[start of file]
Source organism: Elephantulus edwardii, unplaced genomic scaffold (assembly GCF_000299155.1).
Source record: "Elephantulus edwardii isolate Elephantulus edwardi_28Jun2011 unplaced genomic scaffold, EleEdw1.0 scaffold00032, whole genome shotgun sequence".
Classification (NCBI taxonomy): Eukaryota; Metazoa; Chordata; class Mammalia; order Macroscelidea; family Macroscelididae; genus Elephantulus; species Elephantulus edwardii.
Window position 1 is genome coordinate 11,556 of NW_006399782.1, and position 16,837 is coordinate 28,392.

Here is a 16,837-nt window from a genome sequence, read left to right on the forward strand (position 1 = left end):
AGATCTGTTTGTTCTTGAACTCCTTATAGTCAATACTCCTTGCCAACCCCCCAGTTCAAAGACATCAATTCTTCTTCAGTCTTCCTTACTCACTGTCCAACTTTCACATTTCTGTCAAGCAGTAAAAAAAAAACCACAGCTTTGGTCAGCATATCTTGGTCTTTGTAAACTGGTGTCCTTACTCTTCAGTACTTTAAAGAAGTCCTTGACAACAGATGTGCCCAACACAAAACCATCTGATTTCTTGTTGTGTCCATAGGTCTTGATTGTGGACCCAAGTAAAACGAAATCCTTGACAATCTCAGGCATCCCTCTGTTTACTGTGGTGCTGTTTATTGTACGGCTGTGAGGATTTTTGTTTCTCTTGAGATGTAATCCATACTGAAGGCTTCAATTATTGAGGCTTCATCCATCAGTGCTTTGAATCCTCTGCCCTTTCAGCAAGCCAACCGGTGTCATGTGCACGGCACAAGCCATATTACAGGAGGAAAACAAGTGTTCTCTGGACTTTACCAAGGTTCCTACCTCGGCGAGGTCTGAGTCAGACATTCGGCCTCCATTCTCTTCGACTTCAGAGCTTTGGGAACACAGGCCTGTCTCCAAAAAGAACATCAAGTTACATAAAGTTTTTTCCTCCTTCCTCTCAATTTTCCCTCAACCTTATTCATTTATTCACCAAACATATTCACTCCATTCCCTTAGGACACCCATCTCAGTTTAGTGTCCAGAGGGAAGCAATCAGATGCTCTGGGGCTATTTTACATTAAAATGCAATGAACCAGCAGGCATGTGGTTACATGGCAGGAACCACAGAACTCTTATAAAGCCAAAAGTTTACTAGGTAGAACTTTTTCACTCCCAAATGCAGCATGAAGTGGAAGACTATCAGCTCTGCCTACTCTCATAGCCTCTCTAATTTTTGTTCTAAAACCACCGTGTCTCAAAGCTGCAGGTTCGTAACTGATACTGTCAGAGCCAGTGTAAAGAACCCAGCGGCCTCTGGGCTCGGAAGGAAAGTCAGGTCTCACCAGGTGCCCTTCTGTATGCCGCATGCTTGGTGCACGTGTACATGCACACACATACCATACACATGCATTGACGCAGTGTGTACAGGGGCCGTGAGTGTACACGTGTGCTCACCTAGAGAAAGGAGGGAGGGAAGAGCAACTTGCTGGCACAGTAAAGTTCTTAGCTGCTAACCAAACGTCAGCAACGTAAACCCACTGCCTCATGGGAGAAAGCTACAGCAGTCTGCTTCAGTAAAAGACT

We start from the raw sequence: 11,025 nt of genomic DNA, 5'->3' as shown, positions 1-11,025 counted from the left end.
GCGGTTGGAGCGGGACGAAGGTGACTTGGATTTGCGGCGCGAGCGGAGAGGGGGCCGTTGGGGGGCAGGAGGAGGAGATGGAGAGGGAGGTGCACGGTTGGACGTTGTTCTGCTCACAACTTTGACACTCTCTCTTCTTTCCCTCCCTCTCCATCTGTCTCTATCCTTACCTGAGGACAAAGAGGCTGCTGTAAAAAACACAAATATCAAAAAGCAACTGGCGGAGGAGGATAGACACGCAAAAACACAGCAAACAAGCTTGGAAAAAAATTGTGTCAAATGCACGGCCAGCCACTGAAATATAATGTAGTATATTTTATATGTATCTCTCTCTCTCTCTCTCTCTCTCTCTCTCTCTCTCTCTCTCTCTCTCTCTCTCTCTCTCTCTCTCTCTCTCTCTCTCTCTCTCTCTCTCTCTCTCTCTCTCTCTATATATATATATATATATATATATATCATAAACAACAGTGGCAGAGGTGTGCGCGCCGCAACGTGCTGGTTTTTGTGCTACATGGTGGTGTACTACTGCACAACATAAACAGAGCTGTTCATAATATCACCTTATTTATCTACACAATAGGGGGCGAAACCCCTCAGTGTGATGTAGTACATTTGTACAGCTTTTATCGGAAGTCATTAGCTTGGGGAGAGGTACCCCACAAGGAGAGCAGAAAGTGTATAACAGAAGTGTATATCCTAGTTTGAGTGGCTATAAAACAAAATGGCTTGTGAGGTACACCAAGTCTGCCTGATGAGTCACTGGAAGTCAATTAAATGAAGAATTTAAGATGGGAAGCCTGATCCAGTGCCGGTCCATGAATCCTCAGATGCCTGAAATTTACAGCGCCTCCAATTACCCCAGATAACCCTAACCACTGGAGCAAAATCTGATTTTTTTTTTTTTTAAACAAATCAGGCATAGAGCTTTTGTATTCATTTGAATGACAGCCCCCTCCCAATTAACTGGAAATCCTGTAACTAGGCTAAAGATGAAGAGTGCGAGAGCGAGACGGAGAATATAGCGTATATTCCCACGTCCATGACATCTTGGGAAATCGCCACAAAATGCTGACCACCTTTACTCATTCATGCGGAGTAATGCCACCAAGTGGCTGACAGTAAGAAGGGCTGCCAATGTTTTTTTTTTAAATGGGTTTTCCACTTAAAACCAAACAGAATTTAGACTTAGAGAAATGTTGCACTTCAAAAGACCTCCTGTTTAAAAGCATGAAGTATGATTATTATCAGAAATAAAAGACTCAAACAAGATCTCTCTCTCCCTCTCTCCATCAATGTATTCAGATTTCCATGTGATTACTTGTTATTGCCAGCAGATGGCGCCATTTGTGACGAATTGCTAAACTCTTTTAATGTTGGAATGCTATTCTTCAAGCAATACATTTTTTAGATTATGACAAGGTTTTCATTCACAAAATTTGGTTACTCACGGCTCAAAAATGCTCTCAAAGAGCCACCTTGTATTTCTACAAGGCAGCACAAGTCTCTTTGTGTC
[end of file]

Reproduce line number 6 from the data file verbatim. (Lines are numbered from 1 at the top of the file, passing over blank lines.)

AGATCTGTTTGTTCTTGAACTCCTTATAGTCAATACTCCTTGCCAACCCCCCAGTTCAAAGACATCAATTCTTCTTCAGTCTTCCTTACTCACTGTCCAACTTTCACATTTCTGTCAAGCAGTAAAAAAAAAACCACAGCTTTGGTCAGCATATCTTGGTCTTTGTAAACTGGTGTCCTTACTCTTCAGTACTTTAAAGAAGTCCTTGACAACAGATGTGCCCAACACAAAACCATCTGATTTCTTGTTGTGTCCATAGGTCTTGATTGTGGACCCAAGTAAAACGAAATCCTTGACAATCTCAGGCATCCCTCTGTTTACTGTGGTGCTGTTTATTGTACGGCTGTGAGGATTTTTGTTTCTCTTGAGATGTAATCCATACTGAAGGCTTCAATTATTGAGGCTTCATCCATCAGTGCTTTGAATCCTCTGCCCTTTCAGCAAGCCAACCGGTGTCATGTGCACGGCACAAGCCATATTACAGGAGGAAAACAAGTGTTCTCTGGACTTTACCAAGGTTCCTACCTCGGCGAGGTCTGAGTCAGACATTCGGCCTCCATTCTCTTCGACTTCAGAGCTTTGGGAACACAGGCCTGTCTCCAAAAAGAACATCAAGTTACATAAAGTTTTTTCCTCCTTCCTCTCAATTTTCCCTCAACCTTATTCATTTATTCACCAAACATATTCACTCCATTCCCTTAGGACACCCATCTCAGTTTAGTGTCCAGAGGGAAGCAATCAGATGCTCTGGGGCTATTTTACATTAAAATGCAATGAACCAGCAGGCATGTGGTTACATGGCAGGAACCACAGAACTCTTATAAAGCCAAAAGTTTACTAGGTAGAACTTTTTCACTCCCAAATGCAGCATGAAGTGGAAGACTATCAGCTCTGCCTACTCTCATAGCCTCTCTAATTTTTGTTCTAAAACCACCGTGTCTCAAAGCTGCAGGTTCGTAACTGATACTGTCAGAGCCAGTGTAAAGAACCCAGCGGCCTCTGGGCTCGGAAGGAAAGTCAGGTCTCACCAGGTGCCCTTCTGTATGCCGCATGCTTGGTGCACGTGTACATGCACACACATACCATACACATGCATTGACGCAGTGTGTACAGGGGCCGTGAGTGTACACGTGTGCTCACCTAGAGAAAGGAGGGAGGGAAGAGCAACTTGCTGGCACAGTAAAGTTCTTAGCTGCTAACCAAACGTCAGCAACGTAAACCCACTGCCTCATGGGAGAAAGCTACAGCAGTCTGCTTCAGTAAAAGACT